There are three ports of call on this voyage: Cabo San Lucas, Mazatlan, and Puerto Vallarta, and parties scheduled at each of them. We arrive at Cabo the morning of the third day out, and since the ship is obliged to anchor out some distance from the shallow harbor, a small flotilla of tenders is used to ferry the multitudes ashore. Once again there is an assignment of time slots to catch a ride, and once again my constitutional aversion to standing in line kicks in. Fortunately for me (and anyone like me), there is a cutoff time for assigned placement, and after lounging onboard for about three hours all restrictions are lifted and we wander down and get on a tender without a fuss.

The HOHS party is being held a short walk away from the docks at Sammy Hagar’s infamous tequila bar, Cabo Wabo, and it becomes quickly transformed into a biker bar reminiscent of Dirty Harry’s in Daytona Beach or One-Eyed Jack’s in Sturgis. A band is playing in the bar’s dark interior and the lewd behavior strictly prohibited on the Vision of the Seas but aching to bust out finds an outlet.

The Mazatlan stopover the next day is somewhat more ambitious and a lot more involved. For one thing, there are two big parties scheduled, the main event being held in concert with Steel Thunder Outfitters, the motorcycle adventure touring company we’ve reported on in these pages in the past. This shindig is a quasi-beach party at the seaside pool of the Mazatlan Holiday Inn, which is located clear across town from the ship. Being the first HOHS cruise to the Mexican Riviera, there are certain attributes of a shakedown cruise evident in getting the hordes of bikers transported to the somewhat distant location. Again there is a long line involved in grabbing a cab or other conveyance, and again I luck out, it seems, when an agent of STO cherry picks some people out of line and leads us to a tour van. The downside of the deal is that we actually have to take a tour—or the driver will get in trouble with the law—and it’s a more time-consuming proposition than just shooting over to the party. The upside is that we get to take a tour, and Mazatlan proves a lovely and fascinating city, with ravishing vistas, rampant statuary, rich history and the longest seaside promenade in all of Mexico.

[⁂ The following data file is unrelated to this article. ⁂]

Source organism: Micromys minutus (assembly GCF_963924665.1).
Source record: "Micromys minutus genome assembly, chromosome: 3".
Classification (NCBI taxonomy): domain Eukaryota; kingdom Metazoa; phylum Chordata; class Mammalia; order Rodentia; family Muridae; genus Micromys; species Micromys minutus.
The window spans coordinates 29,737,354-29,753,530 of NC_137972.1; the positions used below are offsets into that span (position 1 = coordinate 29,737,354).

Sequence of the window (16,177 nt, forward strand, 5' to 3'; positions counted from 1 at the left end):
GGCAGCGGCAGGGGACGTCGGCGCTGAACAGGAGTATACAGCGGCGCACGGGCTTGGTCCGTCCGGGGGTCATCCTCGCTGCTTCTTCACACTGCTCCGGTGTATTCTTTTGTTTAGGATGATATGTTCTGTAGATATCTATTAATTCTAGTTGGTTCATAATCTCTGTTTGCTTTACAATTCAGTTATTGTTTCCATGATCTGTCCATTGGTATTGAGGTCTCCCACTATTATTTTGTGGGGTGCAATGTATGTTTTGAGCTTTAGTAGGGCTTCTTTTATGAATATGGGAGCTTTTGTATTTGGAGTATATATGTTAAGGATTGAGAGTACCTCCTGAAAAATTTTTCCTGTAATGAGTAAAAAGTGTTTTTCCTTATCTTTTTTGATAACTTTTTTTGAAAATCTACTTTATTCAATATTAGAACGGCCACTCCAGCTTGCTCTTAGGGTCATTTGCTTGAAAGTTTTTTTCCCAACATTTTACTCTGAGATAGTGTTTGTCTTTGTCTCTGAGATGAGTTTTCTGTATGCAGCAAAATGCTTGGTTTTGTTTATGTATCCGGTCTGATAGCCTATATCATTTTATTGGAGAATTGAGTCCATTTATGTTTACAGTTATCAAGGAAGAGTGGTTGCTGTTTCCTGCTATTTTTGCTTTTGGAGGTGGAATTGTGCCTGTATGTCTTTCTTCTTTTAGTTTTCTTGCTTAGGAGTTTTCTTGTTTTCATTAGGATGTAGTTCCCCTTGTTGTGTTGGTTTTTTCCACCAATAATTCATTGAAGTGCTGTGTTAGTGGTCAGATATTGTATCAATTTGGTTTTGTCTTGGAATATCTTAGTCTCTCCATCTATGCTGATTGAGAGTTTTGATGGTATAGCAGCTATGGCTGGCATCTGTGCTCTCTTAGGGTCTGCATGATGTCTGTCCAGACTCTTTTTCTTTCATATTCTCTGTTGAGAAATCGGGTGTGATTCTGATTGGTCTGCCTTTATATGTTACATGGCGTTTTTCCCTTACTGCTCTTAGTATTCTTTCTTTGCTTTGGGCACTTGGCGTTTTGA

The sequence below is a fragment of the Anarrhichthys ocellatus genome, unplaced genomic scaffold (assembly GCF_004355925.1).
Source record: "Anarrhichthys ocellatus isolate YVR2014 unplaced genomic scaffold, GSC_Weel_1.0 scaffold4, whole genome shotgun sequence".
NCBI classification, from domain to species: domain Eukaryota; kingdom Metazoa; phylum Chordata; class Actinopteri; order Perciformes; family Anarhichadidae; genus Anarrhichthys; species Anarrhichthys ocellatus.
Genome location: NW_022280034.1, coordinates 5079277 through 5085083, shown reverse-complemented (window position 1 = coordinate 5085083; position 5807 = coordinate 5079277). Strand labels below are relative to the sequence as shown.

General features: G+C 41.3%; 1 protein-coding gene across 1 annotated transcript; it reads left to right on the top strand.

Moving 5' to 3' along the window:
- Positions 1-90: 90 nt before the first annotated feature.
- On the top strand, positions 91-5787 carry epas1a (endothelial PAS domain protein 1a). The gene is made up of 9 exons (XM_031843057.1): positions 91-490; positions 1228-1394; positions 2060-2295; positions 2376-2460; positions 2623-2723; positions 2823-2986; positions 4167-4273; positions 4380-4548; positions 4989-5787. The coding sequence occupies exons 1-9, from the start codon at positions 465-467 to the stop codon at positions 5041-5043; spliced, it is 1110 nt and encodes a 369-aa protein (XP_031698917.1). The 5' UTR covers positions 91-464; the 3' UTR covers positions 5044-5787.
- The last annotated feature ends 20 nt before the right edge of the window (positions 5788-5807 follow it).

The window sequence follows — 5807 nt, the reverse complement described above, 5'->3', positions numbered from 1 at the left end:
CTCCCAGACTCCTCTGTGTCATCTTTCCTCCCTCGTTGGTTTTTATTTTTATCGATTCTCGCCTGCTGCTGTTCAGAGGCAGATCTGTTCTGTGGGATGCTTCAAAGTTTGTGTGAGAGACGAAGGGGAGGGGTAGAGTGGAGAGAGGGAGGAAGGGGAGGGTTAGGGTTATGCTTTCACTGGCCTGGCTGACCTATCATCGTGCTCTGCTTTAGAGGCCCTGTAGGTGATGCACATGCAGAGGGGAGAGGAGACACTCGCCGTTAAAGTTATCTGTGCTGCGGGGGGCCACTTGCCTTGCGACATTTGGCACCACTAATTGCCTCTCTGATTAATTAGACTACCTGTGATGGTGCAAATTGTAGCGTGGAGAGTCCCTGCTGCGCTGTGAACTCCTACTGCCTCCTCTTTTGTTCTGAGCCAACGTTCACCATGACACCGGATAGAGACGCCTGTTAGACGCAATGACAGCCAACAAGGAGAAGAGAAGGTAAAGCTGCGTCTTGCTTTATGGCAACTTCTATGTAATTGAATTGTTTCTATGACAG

Upon arriving at the Holiday Inn, we encounter another downside, this one being the price of admission. You can’t just stroll in and have a cocktail. You can’t just stroll in at all unless you purchase a ticket. The buy-in is a minimum of $34.50 per person and includes all your drinks. The second tier is a $62.50 ticket that also gets you fed. That seems like a lot, especially for those who aren’t particularly looking to suck down booze like a refugee from a rehab facility just to break even, and especially since we’ve now become accustomed to free food on a whim onboard. The spectacle at the pool makes it all worthwhile, though, with a true Spring Break mania in full blossom and looking like a photo shoot for Empty Nesters Gone Wild. A stop at Señor Frog’s on the way back to the ship for a poker walk card and the saloon’s signature brand of playful tequila abuse rounds out the day’s thorough trashing of the liver.